Rou Gui Oolong – Teaspring

Ahh… finally back to tea. My shipment arrived after the normal struggles with the USPS and their inability to grasp the concept of accepting the signed form *they* provide and the fact that most normal people are not home at 11AM to personally accept packages. I wish I was however. Regardless, I am now the happy owner of some teas in a totally new direction for me… red/black tea. I also snagged some Rou Gui because it is a tea I have heard a lot about but have never tried. So, I started with it.

Rou Gui is often spoken about as having cassia/cinnamon-like qualities which intrigued me, however the nose of the freshly opened packet was more of red dates. I wasn’t getting anything resembling cinnamon at all, in fact I wasn’t getting a whole lot of anything from the dry leaf. In my gaiwan I began to brew the tea and the initial aromas from my notes went like this: Citrus. Chamomile. Nestea Instant Iced Tea w/ Lemon.  The last one might seem strange but it was the perfect explanation of the scent, those pre-sweetened instant tea granules that come in the can have the exact aroma of what I was getting. As it brewed a bit longer the aroma changed abruptly to a green TGY and it lost those former notes completely.

The first sip was purely green oolong. Thin, watery, not very complex, not much of anything. Again, certainly no cinnamon. A bit of a letdown. I moved on to a second brewing to see if anything new might appear but unfortunately nothing did, more of the same. Pretty disappointing. It is a good tea for what it is but nowhere near what I had been expecting or hoping for, and since I’m not a big green oolong fan there was little for me to get excited about. I’ve not given up yet, though, and I will track down a more finely crafted version before giving up on it.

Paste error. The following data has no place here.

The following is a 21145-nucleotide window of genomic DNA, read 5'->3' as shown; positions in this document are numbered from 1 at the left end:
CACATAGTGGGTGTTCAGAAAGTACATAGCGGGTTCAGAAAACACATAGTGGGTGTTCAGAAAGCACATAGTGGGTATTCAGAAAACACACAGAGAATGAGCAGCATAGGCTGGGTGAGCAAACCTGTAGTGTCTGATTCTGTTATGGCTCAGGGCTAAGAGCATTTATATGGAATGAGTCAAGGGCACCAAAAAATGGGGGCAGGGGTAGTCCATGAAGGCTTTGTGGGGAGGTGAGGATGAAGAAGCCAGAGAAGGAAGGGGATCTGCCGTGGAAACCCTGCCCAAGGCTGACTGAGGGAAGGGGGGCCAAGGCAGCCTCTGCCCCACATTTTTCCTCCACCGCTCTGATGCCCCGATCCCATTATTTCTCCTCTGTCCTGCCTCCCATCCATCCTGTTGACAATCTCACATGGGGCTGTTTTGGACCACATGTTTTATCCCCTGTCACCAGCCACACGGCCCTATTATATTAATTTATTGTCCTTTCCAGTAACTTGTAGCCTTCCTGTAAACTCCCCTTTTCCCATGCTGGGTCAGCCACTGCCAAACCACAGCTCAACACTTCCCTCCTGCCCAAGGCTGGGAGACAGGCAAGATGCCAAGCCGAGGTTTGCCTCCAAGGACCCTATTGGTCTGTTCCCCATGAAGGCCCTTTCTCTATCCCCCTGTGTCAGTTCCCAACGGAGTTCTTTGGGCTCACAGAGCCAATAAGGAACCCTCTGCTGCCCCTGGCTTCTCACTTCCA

3 Responses to Rou Gui Oolong – Teaspring

  1. Jason Witt says:

    I’ve had Rou Gui that was cinnamony. I guess there’s just going to always be variation in different harvests that’s going to make some have more prominent signature tastes than others. –Spirituality of Tea

  2. shah8 says:

    Rou Gui should be bought from Seven Cups, Jing Tea Shop, or Hou De.

  3. teasphere says:

    I normally start with a new, to me, tea by purchasing one or two versions of it in a lower-mid quality and really explore it in a basic sense. Then I move on to higher quality/artisan leaf to really appreciate the increase in quality. Sometimes this shift is subtle, sometimes it is quite pronounced, and that is what I like to determine. I think there has to be some baseline established before jumping right into the top-end. I will certainly revisit this tea with a number of other vendors.

    For now I am enjoying a multi-part tasting with Lochan Tea and after that I have a great shipment of Japanese greens/matcha coming which will be the next focus, but an order from Jing or Hou De will follow that for a couple teas, Rou Gui take two included.

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